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International business, democratic accountability and the diaspora

For a bilateral chamber of commerce such as the British Romanian Chamber of Commerce to exist, it necessarily requires that there should be international business between the two countries. Whilst some may argue in favour of protectionism and trade (and other) barriers I think that it is fairly safe to suppose that readers of TheBizz are not likely to be of that view, but rather of the view that international trade links promote wealth of nations and international understanding.

Trade is done by enterprising people and international trade supposes a willingness of such people to leave their home countries to do business and live in other countries. I will mark the 25th anniversary of my move from the UK to Romania in a couple of months and I have been struck by how much Romania and the UK – and, particularly, Scotland – have in common, each having a relatively large diaspora.

Spring is at last upon us and we are well past 25 January, when the immortal memory of Scotland’s national poet Robert Burns is celebrated. Whilst we may hope as expatriates that our presence in our host countries is to the general benefit of those host countries, there is a line of Burns’s poetry that comes to mind:

„O wad some Pow’r the giftie gie us, To see oursels as others see us!”

For those who are unfamiliar with the Scots in which this is written, the poet makes the point that it is a good thing to see ourselves from the perspective of others. Distance aids perspective and so living as an expatriate in another country not only broadens our understanding of the host culture but also allows us a better perspective of our home counties. This is particularly so with the advances in the internet and other means of communications which means that I, for instance, can read the Aberdeen Press & Journal at my desk in Bucharest as well as keeping up with developments in Romania. To my mind, the right of free movement was a particular advantage of membership of the EU and many British citizens have taken advantage of that right. Similarly, many Romanians have taken advantage of that right to move to the UK until the recent end of the post-BREXIT transition period.

Some diasporas support their home countries by sending back a part of what they earn abroad. This can be an important source of foreign income but my view is that exchanges of ideas are more valuable. Romania is very fortunate that Romanians have the right to vote based upon their citizenship, not upon where in the world they happen to live. Members of the diaspora, particularly if they decided to move to broaden their understanding, education, and experience or to pursue business opportunities that may not be available at home, can have a different perspective from those who remain at home. In my experience, an independent mind is a particular aspect of members of the diaspora – they are less likely to be influenced by domestic economic factors which may affect their compatriots at home, such as working in the public sector or state-owned sector, or receiving a pension given by the state. Looking back at elections in Romania, the influence of the Romanian diaspora has been remarkable and in my view, has had a very positive influence on the business environment in Romania.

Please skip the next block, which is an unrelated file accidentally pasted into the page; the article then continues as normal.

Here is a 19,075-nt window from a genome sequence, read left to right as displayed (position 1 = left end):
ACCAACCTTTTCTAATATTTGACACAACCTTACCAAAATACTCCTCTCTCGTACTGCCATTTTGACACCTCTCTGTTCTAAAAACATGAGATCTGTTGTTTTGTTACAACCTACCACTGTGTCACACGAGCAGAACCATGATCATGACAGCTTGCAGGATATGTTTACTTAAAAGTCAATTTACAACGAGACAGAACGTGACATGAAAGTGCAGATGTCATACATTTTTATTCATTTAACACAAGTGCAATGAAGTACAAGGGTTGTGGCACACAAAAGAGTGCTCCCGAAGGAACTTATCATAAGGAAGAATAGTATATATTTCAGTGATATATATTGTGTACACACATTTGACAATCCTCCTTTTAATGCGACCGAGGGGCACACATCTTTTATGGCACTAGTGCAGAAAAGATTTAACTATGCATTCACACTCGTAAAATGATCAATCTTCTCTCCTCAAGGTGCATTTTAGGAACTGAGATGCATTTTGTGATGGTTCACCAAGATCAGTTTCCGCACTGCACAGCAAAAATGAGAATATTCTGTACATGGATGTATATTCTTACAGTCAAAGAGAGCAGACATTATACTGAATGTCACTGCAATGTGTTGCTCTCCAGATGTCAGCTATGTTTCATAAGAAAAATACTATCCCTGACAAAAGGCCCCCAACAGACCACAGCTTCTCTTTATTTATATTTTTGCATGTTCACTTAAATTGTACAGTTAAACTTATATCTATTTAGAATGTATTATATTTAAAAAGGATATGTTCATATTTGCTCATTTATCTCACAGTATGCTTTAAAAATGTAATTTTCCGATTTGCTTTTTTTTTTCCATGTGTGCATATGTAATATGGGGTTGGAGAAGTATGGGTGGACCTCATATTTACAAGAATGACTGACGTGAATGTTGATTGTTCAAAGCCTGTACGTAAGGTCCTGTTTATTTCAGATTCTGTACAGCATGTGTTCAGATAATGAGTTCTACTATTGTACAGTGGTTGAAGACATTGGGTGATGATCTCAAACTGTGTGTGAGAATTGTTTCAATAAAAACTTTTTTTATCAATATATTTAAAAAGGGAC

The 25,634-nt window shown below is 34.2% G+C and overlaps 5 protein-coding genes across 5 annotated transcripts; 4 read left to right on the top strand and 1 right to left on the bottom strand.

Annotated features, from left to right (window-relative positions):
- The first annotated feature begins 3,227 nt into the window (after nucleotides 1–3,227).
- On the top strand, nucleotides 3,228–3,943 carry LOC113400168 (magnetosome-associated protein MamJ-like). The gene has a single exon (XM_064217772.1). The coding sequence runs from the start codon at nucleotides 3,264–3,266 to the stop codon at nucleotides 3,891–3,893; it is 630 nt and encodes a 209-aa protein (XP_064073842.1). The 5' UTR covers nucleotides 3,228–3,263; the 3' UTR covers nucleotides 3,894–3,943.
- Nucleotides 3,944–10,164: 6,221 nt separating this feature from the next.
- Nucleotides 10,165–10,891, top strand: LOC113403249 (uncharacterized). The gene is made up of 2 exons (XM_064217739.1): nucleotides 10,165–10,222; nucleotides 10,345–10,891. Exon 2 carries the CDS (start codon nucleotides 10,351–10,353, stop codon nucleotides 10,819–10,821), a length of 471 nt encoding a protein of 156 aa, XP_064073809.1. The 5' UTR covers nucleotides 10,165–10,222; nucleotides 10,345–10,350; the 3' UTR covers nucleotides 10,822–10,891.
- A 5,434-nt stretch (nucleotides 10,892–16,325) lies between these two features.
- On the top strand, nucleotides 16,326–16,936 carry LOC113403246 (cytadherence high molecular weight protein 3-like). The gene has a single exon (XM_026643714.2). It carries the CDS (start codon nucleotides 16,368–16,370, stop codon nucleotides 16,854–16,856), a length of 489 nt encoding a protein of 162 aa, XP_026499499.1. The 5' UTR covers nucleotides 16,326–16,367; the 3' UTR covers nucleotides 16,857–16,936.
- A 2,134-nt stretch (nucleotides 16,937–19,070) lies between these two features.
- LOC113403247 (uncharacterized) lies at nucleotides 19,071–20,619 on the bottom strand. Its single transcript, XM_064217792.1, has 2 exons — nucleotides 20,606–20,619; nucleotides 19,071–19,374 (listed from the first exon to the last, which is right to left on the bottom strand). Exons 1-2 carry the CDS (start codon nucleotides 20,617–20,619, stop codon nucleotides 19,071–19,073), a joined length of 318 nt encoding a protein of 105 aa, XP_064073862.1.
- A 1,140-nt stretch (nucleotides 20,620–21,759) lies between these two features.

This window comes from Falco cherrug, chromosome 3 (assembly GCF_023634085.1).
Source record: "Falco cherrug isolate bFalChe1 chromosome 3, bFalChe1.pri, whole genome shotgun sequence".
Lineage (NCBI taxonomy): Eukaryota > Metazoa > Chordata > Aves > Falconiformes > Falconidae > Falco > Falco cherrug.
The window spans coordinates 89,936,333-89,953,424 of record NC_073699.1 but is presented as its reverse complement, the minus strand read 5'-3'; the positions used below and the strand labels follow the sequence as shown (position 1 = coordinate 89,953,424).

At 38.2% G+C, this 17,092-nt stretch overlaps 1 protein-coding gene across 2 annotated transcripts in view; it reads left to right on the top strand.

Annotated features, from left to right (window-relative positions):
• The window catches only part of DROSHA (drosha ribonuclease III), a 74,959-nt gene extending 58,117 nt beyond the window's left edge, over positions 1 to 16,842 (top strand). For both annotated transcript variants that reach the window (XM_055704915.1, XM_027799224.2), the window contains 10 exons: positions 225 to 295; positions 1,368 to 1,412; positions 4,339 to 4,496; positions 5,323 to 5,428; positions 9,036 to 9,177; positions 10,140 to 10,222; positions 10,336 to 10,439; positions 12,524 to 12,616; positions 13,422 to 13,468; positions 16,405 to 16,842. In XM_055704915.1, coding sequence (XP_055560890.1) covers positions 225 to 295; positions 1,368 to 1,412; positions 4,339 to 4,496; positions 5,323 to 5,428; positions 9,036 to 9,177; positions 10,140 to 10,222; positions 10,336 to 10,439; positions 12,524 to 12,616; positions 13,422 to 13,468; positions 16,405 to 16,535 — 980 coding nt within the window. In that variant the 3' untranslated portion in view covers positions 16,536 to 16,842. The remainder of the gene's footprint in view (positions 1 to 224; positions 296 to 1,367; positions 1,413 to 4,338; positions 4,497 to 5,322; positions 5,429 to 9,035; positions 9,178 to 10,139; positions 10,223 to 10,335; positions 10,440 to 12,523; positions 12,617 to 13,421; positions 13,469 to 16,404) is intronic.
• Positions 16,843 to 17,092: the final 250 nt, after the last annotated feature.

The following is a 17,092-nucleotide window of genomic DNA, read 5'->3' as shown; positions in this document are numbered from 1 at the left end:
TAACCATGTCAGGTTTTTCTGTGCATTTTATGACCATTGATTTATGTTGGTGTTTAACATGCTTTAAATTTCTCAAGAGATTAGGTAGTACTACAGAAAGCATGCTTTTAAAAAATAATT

The UK has the reputation of being a beacon of democracy, so it has been difficult for me when asked by Romanian and other foreign friends how I voted in the referenda on BREXIT and on whether Scotland should leave the UK to explain that I had no vote in these matters, notwithstanding that they both affect me directly. This is because the UK bases the right to vote on residence in particular geographic areas of the country and denies the right to vote to those who have not been resident there for more than 15 years. Similar considerations apply to the right to vote in elections to the devolved legislatures such as the Scottish Parliament.

It was therefore very good news to hear that the recent UK budget has allocated funding to allow the abolition of the “15-year rule” and that legislation is to be introduced to restore the UK Parliamentary voting rights of all expatriates. It is fruitless to speculate whether the UK would have left the EU had the voting rights of expatriates not been limited in this way, but my view is that the voices of our diasporas in all of the legislatures in the UK can only be good for the UK and its constituent nations, in the same way, that the votes of Romania’s diaspora have helped Romania.

Sursa: International business, democratic accountability and the diaspora